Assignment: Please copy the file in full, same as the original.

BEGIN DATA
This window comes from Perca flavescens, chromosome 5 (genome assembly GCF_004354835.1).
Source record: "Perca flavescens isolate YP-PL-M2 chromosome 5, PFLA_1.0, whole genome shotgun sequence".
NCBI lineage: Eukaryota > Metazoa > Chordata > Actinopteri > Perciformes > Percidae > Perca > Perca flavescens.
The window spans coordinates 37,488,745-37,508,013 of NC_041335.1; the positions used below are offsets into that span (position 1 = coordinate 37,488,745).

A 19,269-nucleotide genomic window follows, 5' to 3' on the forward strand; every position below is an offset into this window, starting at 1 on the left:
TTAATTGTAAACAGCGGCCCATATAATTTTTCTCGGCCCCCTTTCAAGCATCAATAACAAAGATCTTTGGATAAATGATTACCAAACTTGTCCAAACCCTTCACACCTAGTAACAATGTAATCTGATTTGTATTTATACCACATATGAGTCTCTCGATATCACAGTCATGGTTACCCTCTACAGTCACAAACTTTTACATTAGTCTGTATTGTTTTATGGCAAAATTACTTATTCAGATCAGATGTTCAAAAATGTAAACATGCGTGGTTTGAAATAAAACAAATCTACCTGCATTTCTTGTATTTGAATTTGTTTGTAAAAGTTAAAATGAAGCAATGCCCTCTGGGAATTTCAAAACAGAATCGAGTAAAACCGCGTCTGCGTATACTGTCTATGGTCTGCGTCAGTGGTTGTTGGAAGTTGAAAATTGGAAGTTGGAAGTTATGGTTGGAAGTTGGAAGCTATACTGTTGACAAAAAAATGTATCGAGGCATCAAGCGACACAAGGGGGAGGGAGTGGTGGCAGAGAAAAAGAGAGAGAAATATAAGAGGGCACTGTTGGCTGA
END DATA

This window comes from Perca flavescens, chromosome 5 (genome assembly GCF_004354835.1).
Source record: "Perca flavescens isolate YP-PL-M2 chromosome 5, PFLA_1.0, whole genome shotgun sequence".
NCBI lineage: Eukaryota > Metazoa > Chordata > Actinopteri > Perciformes > Percidae > Perca > Perca flavescens.
The window spans coordinates 37,488,745-37,508,013 of NC_041335.1; the positions used below are offsets into that span (position 1 = coordinate 37,488,745).

A 19,269-nucleotide genomic window follows, 5' to 3' on the forward strand; every position below is an offset into this window, starting at 1 on the left:
TTAATTGTAAACAGCGGCCCATATAATTTTTCTCGGCCCCCTTTCAAGCATCAATAACAAAGATCTTTGGATAAATGATTACCAAACTTGTCCAAACCCTTCACACCTAGTAACAATGTAATCTGATTTGTATTTATACCACATATGAGTCTCTCGATATCACAGTCATGGTTACCCTCTACAGTCACAAACTTTTACATTAGTCTGTATTGTTTTATGGCAAAATTACTTATTCAGATCAGATGTTCAAAAATGTAAACATGCGTGGTTTGAAATAAAACAAATCTACCTGCATTTCTTGTATTTGAATTTGTTTGTAAAAGTTAAAATGAAGCAATGCCCTCTGGGAATTTCAAAACAGAATCGAGTAAAACCGCGTCTGCGTATACTGTCTATGGTCTGCGTCAGTGGTTGTTGGAAGTTGAAAATTGGAAGTTGGAAGTTATGGTTGGAAGTTGGAAGCTATACTGTTGACAAAAAAATGTATCGAGGCATCAAGCGACACAAGGGGGAGGGAGTGGTGGCAGAGAAAAAGAGAGAGAAATATAAGAGGGCACTGTTGGCTGA